Total number of anemones per quadrat in 2014 was highly correlated with total area of dark-colored patch reefs (Pearson product moment correlation coefficient: r = 0.79, t = 3.43, P = 0.011, n = 9, Fig. 2a), similar to findings in 2002 (Hattori and Kobayashi 2007). In contrast, total number of anemones per quadrat did not correlate with total area of tall patch reefs, both in 2014 (r = 0.50, t = 1.54, P = 0.17, n = 9) and 2002 (r = 0.62, t = 2.11, P = 0.07, n = 9). There were no significant differences in average number of anemones per quadrat (96.0 vs. 91.3, t test: t = 0.10, P = 0.92, n = 9) between 2014 and 2002, although total number of anemones throughout entire study site increased from 822 in 2002 to 864 in 2014.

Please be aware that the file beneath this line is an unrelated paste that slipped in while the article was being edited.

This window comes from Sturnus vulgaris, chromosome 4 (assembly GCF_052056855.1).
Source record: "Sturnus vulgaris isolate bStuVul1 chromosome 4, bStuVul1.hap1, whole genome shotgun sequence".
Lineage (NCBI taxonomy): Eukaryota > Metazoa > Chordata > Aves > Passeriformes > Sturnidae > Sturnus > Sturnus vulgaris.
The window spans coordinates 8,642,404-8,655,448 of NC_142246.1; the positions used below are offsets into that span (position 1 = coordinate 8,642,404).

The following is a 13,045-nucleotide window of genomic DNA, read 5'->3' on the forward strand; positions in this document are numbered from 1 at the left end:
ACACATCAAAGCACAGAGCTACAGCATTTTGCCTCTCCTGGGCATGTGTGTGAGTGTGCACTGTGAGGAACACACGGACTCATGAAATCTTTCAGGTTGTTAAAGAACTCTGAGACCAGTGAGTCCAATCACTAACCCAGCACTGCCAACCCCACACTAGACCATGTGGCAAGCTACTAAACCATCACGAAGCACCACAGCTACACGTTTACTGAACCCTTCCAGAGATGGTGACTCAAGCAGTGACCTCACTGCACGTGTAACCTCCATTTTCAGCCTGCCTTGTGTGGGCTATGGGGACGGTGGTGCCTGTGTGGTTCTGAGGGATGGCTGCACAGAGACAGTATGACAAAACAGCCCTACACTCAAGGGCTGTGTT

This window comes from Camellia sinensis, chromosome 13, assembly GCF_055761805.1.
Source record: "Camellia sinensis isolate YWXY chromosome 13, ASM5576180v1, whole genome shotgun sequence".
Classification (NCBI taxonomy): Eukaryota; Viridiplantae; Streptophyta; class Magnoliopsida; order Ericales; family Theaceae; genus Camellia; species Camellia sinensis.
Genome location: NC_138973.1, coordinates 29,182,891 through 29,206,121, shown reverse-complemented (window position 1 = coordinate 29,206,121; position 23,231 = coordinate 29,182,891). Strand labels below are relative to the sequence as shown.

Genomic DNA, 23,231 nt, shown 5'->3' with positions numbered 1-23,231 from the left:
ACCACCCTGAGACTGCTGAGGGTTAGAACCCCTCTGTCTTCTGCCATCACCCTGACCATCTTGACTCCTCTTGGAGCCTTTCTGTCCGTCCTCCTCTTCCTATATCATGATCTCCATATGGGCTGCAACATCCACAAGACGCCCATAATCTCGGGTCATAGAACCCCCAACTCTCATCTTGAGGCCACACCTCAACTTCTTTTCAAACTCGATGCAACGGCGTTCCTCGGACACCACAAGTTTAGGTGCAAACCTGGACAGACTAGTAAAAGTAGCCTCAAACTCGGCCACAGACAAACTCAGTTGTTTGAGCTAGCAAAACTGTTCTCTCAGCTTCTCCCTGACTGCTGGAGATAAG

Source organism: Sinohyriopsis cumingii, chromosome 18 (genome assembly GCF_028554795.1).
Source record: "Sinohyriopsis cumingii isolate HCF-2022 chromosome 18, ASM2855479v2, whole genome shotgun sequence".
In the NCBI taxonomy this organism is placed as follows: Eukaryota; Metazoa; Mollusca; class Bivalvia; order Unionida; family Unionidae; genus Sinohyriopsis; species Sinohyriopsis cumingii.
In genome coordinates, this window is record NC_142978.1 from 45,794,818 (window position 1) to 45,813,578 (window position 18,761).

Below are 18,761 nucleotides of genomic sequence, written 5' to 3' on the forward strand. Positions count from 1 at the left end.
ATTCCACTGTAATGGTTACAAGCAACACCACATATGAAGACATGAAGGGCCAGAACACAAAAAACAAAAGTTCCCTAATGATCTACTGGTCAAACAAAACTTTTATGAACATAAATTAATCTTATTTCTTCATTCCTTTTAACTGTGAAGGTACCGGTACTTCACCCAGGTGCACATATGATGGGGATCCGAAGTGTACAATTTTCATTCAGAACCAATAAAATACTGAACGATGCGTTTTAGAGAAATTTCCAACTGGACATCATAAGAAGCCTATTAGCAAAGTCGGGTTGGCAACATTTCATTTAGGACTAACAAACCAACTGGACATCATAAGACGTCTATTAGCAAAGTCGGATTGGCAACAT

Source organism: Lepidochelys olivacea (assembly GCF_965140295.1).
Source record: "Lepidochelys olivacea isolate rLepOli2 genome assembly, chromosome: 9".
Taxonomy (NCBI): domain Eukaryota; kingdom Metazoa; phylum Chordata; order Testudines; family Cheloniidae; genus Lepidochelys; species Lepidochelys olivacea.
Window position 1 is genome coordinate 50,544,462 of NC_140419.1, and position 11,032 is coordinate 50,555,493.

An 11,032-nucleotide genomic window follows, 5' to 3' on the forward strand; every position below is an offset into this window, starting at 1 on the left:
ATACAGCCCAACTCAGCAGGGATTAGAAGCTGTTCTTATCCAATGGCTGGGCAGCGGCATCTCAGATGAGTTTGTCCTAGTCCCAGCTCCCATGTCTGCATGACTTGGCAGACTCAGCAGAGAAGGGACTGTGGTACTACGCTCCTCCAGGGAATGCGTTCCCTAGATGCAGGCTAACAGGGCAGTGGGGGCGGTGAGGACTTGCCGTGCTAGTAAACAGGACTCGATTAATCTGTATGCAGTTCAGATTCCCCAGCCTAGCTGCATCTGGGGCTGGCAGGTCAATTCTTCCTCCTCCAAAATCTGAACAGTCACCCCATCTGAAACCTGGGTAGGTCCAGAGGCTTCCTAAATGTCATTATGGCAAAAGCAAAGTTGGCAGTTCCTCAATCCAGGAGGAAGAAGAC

Total area of tall patch reefs was highly correlated with total area of dark-colored patch reefs (r = 0.83, t = 4.04, P = 0.004, n = 9), and regression line shown in Fig. 2b could be used to predict total area of tall patch reefs based on total area of dark-colored patch reefs. However, total numbers of anemones in Quadrats 4 and 7, where total area of tall patch reefs largely deviated from regression line in Fig. 2b, were very close to total numbers of anemones predicted from total area of dark-colored patch reefs and regression line in Fig. 2a. Field observations confirmed that Quadrat 4 contained tall patch reefs but many dark-colored patch reefs on seafloor (see Fig. 1). Direct observations also confirmed the abundance in Quadrat 7 of shallow platforms with bare substratum (i.e., reef pavement around lowest tides level, yellowish colors on aerial images of Fig. 1). Upper surface of a large and tall reef was very close to the water surface, involving bare substratum (e.g., a microatoll such as a large massive Porites, and a shallow platform or reef pavement). In contrast, field observations revealed that bare substratum was not present at sites corresponding to dark-colored patch reefs on aerial images.